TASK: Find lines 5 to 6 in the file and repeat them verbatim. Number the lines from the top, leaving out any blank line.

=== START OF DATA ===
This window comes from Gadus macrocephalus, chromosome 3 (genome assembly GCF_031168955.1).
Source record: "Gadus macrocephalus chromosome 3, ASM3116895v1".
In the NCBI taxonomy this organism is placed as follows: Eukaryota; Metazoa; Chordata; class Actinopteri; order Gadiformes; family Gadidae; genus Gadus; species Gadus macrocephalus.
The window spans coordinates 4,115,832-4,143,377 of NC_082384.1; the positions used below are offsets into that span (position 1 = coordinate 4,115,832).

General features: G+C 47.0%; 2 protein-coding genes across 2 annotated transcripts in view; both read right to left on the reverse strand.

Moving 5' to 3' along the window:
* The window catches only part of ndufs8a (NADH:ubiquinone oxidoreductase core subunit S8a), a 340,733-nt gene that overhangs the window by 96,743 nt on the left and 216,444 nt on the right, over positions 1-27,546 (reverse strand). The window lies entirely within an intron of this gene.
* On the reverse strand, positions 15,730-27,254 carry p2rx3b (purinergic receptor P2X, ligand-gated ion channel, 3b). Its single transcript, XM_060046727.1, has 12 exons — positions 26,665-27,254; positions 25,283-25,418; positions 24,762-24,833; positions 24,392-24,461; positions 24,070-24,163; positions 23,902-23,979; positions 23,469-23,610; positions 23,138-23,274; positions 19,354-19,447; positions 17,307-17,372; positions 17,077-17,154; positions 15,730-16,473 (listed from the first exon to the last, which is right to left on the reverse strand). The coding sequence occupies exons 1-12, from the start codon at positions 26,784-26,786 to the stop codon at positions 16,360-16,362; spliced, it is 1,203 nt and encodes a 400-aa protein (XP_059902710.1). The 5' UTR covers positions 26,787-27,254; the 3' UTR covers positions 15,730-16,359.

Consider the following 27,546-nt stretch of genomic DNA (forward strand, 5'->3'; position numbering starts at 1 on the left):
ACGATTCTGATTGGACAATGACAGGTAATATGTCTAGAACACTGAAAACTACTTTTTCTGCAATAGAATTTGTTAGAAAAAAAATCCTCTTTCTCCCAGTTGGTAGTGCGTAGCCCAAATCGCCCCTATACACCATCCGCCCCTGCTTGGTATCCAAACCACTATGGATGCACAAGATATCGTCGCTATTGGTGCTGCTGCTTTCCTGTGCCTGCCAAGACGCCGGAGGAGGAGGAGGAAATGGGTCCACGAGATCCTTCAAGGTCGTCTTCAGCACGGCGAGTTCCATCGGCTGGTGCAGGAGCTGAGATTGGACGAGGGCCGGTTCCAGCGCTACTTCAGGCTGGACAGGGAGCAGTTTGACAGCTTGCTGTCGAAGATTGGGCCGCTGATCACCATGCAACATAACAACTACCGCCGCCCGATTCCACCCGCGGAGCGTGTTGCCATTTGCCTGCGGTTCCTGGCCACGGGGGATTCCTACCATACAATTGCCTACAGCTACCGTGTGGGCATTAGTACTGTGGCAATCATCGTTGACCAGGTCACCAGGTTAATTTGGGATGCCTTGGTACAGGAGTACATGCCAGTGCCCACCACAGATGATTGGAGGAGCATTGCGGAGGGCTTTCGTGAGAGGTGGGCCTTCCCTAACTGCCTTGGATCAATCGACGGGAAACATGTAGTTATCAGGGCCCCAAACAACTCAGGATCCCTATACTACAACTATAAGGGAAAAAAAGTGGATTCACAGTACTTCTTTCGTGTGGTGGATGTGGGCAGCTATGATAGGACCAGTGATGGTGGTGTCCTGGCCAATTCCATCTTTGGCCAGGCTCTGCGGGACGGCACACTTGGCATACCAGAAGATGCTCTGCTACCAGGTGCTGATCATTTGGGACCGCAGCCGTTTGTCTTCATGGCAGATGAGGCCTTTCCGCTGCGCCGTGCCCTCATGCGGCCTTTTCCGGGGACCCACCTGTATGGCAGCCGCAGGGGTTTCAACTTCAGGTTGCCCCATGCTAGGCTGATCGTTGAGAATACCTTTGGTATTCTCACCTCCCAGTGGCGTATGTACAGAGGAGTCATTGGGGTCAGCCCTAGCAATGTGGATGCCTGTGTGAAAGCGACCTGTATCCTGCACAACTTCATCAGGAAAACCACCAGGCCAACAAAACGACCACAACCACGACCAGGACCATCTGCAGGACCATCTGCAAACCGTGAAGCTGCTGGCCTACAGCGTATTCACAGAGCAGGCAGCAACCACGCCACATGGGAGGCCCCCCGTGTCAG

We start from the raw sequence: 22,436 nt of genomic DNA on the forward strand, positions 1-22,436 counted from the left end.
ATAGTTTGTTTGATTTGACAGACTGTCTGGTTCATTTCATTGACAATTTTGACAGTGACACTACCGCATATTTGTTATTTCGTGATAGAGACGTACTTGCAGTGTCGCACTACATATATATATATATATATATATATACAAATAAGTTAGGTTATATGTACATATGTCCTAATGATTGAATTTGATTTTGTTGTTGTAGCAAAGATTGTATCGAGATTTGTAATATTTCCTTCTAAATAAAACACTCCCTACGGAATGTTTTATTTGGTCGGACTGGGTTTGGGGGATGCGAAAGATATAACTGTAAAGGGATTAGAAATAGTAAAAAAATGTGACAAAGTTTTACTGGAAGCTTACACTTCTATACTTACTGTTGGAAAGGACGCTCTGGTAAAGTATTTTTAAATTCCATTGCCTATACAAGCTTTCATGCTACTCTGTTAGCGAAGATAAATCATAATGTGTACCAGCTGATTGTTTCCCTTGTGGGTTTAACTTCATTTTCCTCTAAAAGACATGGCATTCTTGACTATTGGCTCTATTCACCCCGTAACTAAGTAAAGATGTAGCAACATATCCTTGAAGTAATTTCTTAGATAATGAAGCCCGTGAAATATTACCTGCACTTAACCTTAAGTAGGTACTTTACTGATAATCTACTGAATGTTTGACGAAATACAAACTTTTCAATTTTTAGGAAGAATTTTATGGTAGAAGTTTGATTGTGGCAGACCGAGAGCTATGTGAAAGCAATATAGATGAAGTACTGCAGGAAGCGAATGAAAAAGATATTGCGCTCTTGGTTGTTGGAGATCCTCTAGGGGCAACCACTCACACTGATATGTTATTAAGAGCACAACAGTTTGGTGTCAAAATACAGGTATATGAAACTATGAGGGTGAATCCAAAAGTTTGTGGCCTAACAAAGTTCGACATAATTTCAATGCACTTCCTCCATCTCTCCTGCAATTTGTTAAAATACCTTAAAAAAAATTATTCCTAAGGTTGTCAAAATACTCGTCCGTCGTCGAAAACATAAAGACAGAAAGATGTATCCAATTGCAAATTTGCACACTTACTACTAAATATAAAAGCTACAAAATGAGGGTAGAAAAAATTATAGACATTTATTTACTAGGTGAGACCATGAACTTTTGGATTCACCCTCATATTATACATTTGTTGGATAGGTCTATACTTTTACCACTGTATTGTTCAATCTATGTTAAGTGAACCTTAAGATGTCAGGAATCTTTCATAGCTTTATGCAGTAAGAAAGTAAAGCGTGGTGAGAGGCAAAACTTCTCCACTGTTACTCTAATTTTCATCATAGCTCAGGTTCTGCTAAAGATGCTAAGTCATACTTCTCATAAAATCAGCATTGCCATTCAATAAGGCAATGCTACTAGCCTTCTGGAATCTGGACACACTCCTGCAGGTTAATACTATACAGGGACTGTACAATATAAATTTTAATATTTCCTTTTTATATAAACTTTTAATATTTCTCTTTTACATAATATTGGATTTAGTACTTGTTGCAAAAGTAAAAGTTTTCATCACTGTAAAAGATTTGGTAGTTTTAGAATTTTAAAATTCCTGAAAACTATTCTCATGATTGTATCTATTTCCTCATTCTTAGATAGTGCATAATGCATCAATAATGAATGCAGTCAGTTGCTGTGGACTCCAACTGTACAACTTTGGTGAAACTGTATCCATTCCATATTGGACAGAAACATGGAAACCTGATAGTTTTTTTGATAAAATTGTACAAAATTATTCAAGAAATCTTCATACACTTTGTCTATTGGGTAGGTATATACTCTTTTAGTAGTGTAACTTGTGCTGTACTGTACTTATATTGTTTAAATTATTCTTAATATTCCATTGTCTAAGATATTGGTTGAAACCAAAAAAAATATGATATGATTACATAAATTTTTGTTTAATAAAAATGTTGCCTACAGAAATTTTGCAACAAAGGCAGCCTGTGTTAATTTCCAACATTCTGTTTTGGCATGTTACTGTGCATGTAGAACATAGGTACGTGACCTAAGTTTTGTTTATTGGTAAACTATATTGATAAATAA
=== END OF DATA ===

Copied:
General features: G+C 47.0%; 2 protein-coding genes across 2 annotated transcripts in view; both read right to left on the reverse strand.

Moving 5' to 3' along the window: